How to monitor for the “non existence” of an AS in the ASpath

Posted by Andree Toonk - October 25, 2008 - BGPmon.net, regular expressions - No Comments
How do I monitor the "non existence" of an AS in the ASpath Sometimes you have a prefix which is being announced from different AS's and each of these have different upstream AS's. Some of these are propagated all over the Internet and some of them are supposed to stay in a certain region or IX. This is typically achieved using the NO-EXPORT feature. A BGPmon.net user emailed me this scenario and would like to get a notification if this prefix is being detected by BGPmon, because this could mean someone might be leaking the prefix. Let's look at this example. Suppose  the following prefix 192.0.2.0/24 is originated from AS10 from different places in the world. You (AS20) are one of those sites but are only announcing it at your local Internet Exchange with the NO-Export community set.  Now normally this prefix is not seen as aspath AS20 AS10 in the global routing table, except of course for those at the Exchange point. You want to monitor the global routing table for this prefix & ASpath to make sure non of your peers is leaking this. How would you do that? Well you would add your prefix to BGPmon and use source AS 0. This basically is a wild card, no hard checks will be done on the originAS. Leave the transit AS empty and just use the following regex:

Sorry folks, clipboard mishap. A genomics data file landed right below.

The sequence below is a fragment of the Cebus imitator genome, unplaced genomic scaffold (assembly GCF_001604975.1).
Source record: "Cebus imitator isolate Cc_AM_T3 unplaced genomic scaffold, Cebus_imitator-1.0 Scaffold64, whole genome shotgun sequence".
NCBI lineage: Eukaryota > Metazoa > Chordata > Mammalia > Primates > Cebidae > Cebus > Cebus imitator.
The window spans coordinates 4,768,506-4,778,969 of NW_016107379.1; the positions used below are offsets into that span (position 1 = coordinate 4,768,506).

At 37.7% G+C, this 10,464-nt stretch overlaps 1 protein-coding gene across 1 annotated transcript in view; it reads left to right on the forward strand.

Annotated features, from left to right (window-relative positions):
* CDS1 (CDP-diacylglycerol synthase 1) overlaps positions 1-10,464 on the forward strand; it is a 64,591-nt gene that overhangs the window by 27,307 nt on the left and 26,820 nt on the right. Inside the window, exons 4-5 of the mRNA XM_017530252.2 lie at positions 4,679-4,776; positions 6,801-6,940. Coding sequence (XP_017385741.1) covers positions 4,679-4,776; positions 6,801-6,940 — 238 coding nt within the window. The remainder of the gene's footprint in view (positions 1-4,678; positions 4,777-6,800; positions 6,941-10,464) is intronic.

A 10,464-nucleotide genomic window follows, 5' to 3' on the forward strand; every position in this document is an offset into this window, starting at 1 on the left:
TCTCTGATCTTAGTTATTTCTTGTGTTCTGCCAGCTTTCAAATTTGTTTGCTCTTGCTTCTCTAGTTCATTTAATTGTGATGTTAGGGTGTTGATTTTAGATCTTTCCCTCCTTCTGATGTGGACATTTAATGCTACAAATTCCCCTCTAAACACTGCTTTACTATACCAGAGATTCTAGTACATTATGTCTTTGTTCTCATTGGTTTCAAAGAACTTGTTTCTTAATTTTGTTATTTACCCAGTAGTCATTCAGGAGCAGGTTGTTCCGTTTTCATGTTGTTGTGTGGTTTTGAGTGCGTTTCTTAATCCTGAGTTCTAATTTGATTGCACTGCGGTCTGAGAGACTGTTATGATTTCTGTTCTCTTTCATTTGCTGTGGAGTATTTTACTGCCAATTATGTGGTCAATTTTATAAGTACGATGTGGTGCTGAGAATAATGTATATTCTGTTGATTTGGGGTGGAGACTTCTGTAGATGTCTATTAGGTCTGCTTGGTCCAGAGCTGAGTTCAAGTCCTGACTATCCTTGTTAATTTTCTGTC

(?<!20) 10$
It's called a 'negative lookbehind assertion' (Thanks Bas Toonk, for helping me with this) and matches any occurrence of '10' that isn't following '20'. So basically it should match any aspath that ends with 10, except if 20 is in front of it. In that case (20 10) the ASpath regex does not match and will generate an alarm. This however does assume that the prefix is always originated by AS 10.  In the real life example this was not the case, the prefix was actually originated by different AS's and the user wanted to be notified if the prefix was seen if his AS would show up as the transit AS. The regular expression this user is now using is something like this:
	(((?<!20) 10$)|( 30$)|( 40$))
Now the ASpath regular expression will match if: The aspath ends with * 10 (where *  != 20, i.e. anything except 20) The aspath ends with 30 The aspath ends with 40 In all other cases it will generate an alarm and you'll be notified.

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